Actually, I did an informal review of FG's Roman Mysteries series in back in April.

 

As I've read all the books in the series, I was thinking of expanding on that initial introduction to the series that I'd posted, with emphasis on the educational aspects of her books. She carefully uses primary source material in setting the scenes for each of her novels. At my public library, in fact, we're got a "Roman Mysteries" booktalk for children scheduled for later this summer.

 

Pertinax, we have all ages at my library reading FG's books, both young readers and adults (although our scheduled booktalk will be geared for children this summer). I agree with you -- I would very much like to be 7 or 8 again, too, and discovering this series! But since I steadfastly refused to grow up :D I think I'm enjoying them just as much!

 

-- Nephele

Im so sorry I overlooked your review, (and I agree very much with your thoughts), this means Im off the hook and can concentrate on the poisons in "Sirens" now.

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What's the last book you read? What was it about? Did you like it?

 

 

Due to a dearth of unread Roman historical fiction, I'm currently rereading two books:

 

(1) Adrian Goldsworthy's "The Punic Wars." That's my "breakfast/dinner" book, i.e., I'm reading it while having my early and evening meals. I'm partial to his writing style (loved his "Caesar, Life of a Colossus," but was indifferent to his "In the Name of Rome").

 

(2) Colleen McCullough's "Fortune's Favorites" (the 3rd of her mammoth 6-volume Masters of Rome series). This is my "subway/Sundays at dad's" book. This particular installment is inferior to the first two volumes, but I love her treatment of the major characters of this period of the Republic (even if she is way over the top with Caius Julius -- far too hagiographic for my tastes). I also love the fact that she includes many, many maps. The paperback versions of her books weigh in at 1,000 pages a pop, so it's a labor of love.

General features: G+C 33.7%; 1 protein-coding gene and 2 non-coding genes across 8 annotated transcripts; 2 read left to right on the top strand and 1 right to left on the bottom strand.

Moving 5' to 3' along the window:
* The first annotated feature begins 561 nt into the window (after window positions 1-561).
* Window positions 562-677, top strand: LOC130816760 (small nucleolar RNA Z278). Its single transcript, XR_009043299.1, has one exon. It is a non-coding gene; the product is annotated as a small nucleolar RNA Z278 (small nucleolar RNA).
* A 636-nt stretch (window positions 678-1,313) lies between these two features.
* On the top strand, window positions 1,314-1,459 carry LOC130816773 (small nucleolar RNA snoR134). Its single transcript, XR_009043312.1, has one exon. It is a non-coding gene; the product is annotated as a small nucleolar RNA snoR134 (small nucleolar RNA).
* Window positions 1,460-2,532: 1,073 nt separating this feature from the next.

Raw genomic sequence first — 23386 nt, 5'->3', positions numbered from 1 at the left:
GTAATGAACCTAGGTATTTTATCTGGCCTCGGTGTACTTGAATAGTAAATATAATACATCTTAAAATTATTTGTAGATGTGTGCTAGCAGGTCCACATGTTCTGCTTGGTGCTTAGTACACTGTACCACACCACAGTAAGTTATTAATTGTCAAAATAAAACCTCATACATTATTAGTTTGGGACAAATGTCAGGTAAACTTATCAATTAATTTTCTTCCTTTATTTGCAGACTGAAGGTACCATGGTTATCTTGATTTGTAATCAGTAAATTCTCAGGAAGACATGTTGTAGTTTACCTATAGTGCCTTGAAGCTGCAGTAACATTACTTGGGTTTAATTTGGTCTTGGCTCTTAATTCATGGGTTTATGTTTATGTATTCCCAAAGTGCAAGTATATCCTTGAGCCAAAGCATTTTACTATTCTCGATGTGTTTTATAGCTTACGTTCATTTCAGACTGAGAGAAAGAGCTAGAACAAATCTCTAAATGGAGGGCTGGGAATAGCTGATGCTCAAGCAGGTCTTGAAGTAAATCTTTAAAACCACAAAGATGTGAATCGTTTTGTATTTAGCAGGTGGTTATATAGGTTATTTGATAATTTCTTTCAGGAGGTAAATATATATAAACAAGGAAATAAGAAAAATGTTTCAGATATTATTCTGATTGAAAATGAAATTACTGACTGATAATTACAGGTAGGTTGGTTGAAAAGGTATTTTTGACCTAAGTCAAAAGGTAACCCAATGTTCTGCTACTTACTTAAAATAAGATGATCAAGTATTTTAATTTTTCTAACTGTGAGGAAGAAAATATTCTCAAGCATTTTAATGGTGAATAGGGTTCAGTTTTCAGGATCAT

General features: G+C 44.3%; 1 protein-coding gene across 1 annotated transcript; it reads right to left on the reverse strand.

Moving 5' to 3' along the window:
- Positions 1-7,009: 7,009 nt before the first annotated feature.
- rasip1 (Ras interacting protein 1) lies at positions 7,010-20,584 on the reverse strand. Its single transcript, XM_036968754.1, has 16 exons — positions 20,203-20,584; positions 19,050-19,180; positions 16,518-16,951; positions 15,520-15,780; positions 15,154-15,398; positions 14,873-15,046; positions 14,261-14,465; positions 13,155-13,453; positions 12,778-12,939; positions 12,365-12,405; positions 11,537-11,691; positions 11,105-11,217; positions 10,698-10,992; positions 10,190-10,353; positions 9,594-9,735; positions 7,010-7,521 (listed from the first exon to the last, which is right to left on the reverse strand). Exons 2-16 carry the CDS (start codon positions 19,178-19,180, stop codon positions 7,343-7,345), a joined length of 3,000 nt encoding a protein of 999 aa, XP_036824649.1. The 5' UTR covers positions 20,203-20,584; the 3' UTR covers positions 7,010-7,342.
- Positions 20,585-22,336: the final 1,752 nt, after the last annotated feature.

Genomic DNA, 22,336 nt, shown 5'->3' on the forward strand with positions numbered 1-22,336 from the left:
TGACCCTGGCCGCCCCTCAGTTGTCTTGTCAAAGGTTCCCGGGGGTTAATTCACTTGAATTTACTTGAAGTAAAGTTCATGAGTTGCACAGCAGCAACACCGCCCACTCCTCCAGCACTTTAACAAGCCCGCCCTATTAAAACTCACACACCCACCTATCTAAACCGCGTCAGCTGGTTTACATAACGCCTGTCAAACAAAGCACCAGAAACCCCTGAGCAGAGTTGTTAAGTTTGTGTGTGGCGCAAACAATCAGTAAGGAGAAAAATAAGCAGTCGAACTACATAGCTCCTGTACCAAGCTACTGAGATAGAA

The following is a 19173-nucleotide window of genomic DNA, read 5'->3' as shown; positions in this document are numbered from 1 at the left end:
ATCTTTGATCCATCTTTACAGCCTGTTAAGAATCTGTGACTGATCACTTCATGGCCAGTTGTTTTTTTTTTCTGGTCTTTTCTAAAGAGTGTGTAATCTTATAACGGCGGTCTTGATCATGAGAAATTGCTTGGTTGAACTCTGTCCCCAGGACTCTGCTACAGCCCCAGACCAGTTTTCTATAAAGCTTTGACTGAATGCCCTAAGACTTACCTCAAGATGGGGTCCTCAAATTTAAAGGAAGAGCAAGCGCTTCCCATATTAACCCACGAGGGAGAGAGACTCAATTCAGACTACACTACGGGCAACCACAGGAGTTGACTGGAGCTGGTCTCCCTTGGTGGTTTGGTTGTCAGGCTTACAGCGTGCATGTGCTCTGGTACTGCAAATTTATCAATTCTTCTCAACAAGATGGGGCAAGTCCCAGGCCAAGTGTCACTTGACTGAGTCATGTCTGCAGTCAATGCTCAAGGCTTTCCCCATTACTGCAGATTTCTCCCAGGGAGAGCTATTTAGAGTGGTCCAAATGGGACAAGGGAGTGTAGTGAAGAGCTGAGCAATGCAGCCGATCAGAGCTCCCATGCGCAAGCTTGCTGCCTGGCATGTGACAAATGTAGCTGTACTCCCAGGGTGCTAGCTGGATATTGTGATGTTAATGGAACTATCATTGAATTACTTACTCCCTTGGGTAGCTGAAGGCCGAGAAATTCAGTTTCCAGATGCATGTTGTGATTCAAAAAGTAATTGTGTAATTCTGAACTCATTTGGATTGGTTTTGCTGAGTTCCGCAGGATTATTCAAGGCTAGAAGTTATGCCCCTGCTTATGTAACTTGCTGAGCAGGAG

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I've just finished the Foundation trilogy and I, Robot, and now going on from my Isaac Asimov streak. I've just begun reading FG's The Pirates of Pompeii, and so far I enjoy it very much. it's the first book I've ever found that is settled after the Vesuvius's eruption, while I've read half a dozen books about Pompeii's last days.

 

I've begun on Adrian Goldsworthy's "The Punic Wars." a few months back during the semester too but never had time to finish it. Probably going to chew through that one quite soon too.